Ellen XC biking in North Van
When you are finishing high school and deciding what to do next, you don't think too much about what happens after that. I am rapidly reaching the after-that. It's complicated.

So far, in my almost 24 years of existence, the accomplishments that I am the most proud of are the ones that took a MUCH longer amount of time, and a greater amount of effort, than I ever imagined they would.

Example A: getting my drivers license when I was 17. I never thought that would be something difficult to accomplish. Everybody gets their drivers license. But a combination of low driving confidence in a decently big city, the world’s most horrible driving instructor, HATING being judged, and a natural anti-talent for driving, made it very hard. I don’t even have many memories from that period of my life, but the in-class driver’s education sessions stand out by how absolutely miserably boring they were (interspersed with moments of terror as we watched the old New Zealand anti-drunk driving ads). I took the driving test twice because I failed the parallel park. I was under the impression I had to do it in one go rather than being allowed to do the ee-eer-eee-er-eee-er type park that everybody actually does. Automatic fail. Anyways, the point of my story is: getting my drivers license was a BIG accomplishment for me. (I won’t even say that I'm a good driver now, because everyone will just make fun of me if I do...but no really, I'm not that bad).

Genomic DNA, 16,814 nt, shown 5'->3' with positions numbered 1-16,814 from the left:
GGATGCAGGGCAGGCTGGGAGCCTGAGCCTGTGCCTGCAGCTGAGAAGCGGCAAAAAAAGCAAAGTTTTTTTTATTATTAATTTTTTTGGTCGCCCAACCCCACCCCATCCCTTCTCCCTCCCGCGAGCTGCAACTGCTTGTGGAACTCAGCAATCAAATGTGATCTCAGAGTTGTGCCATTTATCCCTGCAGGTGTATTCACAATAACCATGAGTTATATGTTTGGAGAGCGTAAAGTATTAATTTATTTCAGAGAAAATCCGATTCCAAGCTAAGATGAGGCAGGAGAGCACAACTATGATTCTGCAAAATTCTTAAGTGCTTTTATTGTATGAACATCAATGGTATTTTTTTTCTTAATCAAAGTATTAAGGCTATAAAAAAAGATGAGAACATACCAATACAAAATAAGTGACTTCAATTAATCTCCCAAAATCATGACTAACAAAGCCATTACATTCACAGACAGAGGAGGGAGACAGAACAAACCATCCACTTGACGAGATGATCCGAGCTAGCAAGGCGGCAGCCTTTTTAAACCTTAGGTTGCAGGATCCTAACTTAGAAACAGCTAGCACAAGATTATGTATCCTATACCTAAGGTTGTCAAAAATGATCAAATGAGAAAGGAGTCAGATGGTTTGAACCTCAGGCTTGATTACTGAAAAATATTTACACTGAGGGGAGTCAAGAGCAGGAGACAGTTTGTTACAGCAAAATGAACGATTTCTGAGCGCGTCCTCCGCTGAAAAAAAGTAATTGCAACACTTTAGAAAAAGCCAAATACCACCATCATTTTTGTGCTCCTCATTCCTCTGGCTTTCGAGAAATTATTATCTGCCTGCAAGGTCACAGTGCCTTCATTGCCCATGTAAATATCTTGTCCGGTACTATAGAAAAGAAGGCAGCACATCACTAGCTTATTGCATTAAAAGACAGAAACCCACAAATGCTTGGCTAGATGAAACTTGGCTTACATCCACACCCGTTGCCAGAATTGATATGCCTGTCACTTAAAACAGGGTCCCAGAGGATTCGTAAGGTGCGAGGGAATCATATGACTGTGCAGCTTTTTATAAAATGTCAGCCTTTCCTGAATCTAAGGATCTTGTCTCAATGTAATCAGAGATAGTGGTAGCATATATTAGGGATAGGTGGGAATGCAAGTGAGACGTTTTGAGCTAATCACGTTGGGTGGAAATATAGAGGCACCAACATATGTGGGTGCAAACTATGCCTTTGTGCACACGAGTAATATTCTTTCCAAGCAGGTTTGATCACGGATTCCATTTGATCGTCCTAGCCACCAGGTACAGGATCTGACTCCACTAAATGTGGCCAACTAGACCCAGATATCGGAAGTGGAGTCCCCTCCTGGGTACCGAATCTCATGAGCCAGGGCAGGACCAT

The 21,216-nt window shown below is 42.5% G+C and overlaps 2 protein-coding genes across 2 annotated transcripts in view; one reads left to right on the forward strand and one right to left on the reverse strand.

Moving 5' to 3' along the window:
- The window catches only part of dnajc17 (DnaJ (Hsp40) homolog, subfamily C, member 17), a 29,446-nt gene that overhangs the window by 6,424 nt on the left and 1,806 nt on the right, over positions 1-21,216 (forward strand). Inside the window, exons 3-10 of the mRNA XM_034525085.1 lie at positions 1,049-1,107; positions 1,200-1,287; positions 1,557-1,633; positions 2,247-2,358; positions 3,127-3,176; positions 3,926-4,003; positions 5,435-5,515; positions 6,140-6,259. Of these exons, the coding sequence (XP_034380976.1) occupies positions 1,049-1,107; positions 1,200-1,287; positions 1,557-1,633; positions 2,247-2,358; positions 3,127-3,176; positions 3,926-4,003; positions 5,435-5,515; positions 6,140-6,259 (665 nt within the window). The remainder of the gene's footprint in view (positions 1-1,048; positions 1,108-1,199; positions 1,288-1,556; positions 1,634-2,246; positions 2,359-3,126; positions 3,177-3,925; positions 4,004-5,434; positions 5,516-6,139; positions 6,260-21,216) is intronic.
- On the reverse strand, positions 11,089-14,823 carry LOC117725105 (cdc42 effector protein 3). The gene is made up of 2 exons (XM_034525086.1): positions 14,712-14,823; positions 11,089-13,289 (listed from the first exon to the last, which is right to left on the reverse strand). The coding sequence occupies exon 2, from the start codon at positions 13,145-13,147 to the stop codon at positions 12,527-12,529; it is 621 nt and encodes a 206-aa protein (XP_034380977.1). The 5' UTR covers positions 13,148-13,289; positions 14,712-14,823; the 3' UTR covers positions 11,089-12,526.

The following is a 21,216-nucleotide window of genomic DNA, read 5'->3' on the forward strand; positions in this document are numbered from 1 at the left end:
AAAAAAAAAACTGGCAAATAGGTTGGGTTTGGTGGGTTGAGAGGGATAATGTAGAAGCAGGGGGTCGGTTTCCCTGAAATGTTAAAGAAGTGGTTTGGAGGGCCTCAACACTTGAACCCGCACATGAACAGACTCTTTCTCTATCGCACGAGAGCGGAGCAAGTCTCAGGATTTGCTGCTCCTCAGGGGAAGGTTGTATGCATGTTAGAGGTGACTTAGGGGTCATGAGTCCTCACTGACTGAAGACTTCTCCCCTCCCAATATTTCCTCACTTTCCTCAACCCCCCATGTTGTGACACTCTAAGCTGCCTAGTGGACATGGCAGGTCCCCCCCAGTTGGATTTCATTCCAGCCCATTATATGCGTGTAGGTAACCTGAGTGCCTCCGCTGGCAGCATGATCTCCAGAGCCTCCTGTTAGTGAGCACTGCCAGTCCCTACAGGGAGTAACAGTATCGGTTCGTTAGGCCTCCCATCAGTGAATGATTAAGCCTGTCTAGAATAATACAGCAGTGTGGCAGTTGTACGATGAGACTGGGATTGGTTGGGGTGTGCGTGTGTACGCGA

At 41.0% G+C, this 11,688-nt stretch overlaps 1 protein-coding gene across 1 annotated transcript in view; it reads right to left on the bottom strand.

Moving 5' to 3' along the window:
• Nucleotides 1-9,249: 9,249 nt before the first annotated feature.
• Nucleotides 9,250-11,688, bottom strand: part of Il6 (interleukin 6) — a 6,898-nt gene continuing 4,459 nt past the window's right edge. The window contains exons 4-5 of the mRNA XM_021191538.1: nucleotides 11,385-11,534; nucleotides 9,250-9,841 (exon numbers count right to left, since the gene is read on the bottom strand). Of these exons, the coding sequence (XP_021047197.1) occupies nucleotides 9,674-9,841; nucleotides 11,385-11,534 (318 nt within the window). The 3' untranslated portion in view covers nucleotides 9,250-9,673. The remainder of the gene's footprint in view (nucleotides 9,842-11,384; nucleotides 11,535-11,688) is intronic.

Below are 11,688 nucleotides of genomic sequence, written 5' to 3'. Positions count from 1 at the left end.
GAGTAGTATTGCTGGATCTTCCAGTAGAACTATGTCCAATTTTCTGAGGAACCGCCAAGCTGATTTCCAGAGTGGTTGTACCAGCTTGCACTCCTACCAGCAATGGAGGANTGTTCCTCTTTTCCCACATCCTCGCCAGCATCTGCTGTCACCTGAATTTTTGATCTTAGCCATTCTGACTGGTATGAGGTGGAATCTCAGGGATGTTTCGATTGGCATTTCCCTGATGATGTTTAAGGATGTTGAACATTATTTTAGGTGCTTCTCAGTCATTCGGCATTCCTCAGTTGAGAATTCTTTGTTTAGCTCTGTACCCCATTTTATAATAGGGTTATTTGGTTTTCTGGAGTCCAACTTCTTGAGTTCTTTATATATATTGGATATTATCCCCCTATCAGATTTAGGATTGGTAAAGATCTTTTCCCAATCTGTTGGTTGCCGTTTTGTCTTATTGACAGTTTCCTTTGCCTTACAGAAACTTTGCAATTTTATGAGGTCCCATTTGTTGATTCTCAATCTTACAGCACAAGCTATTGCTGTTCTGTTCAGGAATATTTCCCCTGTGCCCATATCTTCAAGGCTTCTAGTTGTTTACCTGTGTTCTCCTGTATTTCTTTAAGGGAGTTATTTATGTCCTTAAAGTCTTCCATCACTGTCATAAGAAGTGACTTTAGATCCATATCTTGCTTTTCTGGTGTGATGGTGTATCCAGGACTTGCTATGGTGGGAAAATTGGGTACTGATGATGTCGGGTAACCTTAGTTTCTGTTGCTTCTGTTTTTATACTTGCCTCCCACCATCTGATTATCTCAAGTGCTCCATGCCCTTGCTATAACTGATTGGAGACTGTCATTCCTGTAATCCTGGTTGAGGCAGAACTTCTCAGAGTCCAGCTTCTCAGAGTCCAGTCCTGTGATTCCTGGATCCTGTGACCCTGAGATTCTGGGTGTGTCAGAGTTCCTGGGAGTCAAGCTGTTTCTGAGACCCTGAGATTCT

I am now feeling this way about my undergraduate degree.

Example B: I never thought twice about not getting a University degree, I just dove in without really contemplating what I was getting myself into. Now I know. You have to take 40+ classes to get a degree! 40. 40 classes! More if they change the degree requirements all the time without telling you so you take the wrong classes. Plus all the labs, extra-curricular experiences, and those stupid sports activities (like dance which resulted in a stress fracture) that kinesiology students no longer even need to take these days (yes, it has taken me long enough to do my degree that I can use the words 'these days')! Who knew it would feel so long when you spread it out! The path of least harm was always my approach; try to minimize the damage to both my academic and athletic careers, but it is HARD! So, it turns out I will be very proud to finish school.

I only have one class left before I graduate, and it feels like the future is all of a sudden in my face. Like out of nowhere. I am VERY excited to completely dedicate myself to triathlon! But again, I underestimated how terrifying this would be.